Scab—Fusicladium, Spilocaea, and Venturia spp.
Various fungi cause leaf and fruit spotting and drop. Hosts of scab disease fungi include apple, loquat, olive, pear, photinia, pyracantha, Rhamnus, toyon, and willow. Scab generally is important only on fruit trees grown for harvest, especially apple and pear.
There are many causes of leaf spots.
Scab first appears as pale or yellow spots on leaves. As disease progresses, dark, olive-colored spots form on leaves, fruit, and sometimes stems. On the undersurface of leaves, spots may have velvety fungal growth. Affected leaves may twist or pucker, turn yellow, and drop prematurely. Often only a few scattered leaves are affected, but severe disease can affect most of a plant's leaves and fruit.
When scab affects flower stems, flowers may drop prematurely. On fruit, spots begin as velvety or sooty gray-black, or greasy lesions that sometimes have a red halo. Lesions become sunken and tan and may have olive-colored spores around their margins. Severely infected fruit distort or crack and drop.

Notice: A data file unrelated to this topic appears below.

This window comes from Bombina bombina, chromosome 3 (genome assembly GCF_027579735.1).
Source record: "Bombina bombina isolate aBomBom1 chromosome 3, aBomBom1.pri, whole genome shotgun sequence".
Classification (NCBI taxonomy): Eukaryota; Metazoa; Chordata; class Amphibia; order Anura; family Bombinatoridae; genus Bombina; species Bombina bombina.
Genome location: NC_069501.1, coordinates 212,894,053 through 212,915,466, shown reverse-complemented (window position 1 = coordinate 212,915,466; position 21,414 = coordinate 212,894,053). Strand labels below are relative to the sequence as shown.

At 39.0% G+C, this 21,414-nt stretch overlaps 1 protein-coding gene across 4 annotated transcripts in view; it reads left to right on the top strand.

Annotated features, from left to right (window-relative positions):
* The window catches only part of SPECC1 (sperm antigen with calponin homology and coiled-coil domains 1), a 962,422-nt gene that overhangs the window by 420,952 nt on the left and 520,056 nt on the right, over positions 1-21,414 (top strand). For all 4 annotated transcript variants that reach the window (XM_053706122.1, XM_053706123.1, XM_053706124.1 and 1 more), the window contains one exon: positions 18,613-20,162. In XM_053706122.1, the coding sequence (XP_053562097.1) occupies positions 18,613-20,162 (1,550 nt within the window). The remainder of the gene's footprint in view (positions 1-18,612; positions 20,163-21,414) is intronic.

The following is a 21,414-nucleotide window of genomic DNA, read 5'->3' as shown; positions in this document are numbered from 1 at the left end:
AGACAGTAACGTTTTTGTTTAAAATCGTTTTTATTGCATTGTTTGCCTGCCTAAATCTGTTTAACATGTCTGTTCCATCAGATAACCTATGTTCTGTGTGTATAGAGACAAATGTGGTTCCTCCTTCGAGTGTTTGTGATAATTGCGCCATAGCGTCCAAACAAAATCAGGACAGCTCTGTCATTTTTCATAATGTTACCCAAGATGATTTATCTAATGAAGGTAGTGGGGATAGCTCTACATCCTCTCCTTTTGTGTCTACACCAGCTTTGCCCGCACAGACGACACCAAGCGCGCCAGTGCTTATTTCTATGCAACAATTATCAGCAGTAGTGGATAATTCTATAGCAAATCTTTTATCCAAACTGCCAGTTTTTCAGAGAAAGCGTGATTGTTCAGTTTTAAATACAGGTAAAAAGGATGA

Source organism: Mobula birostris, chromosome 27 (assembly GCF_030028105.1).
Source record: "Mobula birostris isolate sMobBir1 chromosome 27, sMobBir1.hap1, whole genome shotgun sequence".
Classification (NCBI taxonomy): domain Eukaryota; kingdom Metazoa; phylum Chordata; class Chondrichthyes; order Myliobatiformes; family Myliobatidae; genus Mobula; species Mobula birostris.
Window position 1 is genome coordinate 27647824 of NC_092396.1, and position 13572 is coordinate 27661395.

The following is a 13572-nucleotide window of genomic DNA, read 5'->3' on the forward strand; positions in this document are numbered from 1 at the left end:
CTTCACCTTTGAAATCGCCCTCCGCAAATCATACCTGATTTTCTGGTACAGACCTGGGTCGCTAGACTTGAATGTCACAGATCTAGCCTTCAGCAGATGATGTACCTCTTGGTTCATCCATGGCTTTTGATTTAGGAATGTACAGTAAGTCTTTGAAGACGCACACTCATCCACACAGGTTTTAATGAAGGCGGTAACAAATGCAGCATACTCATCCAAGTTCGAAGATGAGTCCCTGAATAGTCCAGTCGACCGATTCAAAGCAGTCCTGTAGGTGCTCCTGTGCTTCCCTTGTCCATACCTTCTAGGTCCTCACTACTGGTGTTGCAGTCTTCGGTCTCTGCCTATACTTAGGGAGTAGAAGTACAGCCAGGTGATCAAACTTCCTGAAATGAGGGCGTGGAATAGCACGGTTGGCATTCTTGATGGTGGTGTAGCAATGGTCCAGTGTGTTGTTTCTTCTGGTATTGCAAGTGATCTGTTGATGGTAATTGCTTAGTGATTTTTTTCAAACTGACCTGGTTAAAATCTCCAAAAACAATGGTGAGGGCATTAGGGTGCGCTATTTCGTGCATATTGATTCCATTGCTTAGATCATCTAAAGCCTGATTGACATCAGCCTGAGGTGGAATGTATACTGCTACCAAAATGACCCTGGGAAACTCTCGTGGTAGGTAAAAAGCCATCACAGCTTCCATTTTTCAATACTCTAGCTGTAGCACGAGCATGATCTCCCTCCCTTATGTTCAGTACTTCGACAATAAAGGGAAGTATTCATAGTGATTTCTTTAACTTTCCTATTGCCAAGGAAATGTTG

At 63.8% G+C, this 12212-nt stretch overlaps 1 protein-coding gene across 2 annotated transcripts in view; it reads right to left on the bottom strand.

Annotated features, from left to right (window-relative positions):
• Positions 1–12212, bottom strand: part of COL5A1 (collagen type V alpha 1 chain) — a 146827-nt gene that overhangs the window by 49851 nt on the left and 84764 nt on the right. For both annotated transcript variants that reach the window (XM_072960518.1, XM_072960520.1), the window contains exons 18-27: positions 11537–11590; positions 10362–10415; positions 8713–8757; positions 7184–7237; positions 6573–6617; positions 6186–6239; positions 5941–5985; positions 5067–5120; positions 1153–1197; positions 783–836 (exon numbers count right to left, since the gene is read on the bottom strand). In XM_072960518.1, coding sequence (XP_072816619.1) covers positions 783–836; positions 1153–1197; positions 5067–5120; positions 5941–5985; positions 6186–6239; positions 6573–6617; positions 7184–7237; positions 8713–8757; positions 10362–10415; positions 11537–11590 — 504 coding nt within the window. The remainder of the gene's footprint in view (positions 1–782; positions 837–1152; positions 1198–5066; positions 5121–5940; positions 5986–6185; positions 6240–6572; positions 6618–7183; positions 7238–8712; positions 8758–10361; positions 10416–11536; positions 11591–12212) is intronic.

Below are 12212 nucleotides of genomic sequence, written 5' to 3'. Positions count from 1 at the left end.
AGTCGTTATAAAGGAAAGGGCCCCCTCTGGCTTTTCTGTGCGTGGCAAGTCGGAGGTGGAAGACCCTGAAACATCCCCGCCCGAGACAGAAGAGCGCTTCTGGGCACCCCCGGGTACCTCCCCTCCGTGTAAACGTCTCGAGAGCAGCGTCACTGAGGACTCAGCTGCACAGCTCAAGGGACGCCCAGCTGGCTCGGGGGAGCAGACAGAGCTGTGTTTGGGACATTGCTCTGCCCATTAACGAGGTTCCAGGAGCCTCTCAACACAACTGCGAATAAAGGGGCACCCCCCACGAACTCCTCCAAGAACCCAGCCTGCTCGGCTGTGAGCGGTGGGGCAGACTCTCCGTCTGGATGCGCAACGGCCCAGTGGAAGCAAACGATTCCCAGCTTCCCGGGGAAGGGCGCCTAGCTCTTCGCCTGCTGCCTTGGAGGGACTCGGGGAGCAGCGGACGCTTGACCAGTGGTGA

Scab fungi overwinter on fallen leaves and on evergreen hosts on leaves on the plant. Spores on infected tissue are discharged into the air or splashed by water, usually in the spring. Spores landing on fruit, leaves, and stems germinate and infect the host if they remain wet for more than about 9 hours.
The disease is worst when rainfall is abundant in the spring. Mild temperatures when plants are continuously wet promotes scab disease. Hot, dry weather slows or stops disease development.
When planting apple, crabapple, or pear, choose one of the many scab-resistant species or varieties. For example, Asian pears, Pyrus pyrifolia, are less susceptible to scab than European pears, P. communis.
Remove and dispose of or thoroughly compost fallen leaves. Avoid sprinkling foliage, but if water does hit trees, irrigate early in the day so that foliage dries more quickly. Prune branches to thin canopies, which improves air circulation and reduces humidity.
Various copper, oil, sulfur, and synthetic fungicides may prevent the disease if properly applied from about bud break through a month after petal fall. Spraying is generally not warranted except where the disease is severe on apple or pear fruit. See Pest Notes: Apple and Pear Scab for more information.
lesions on toyon leaves
Scabby spots on apples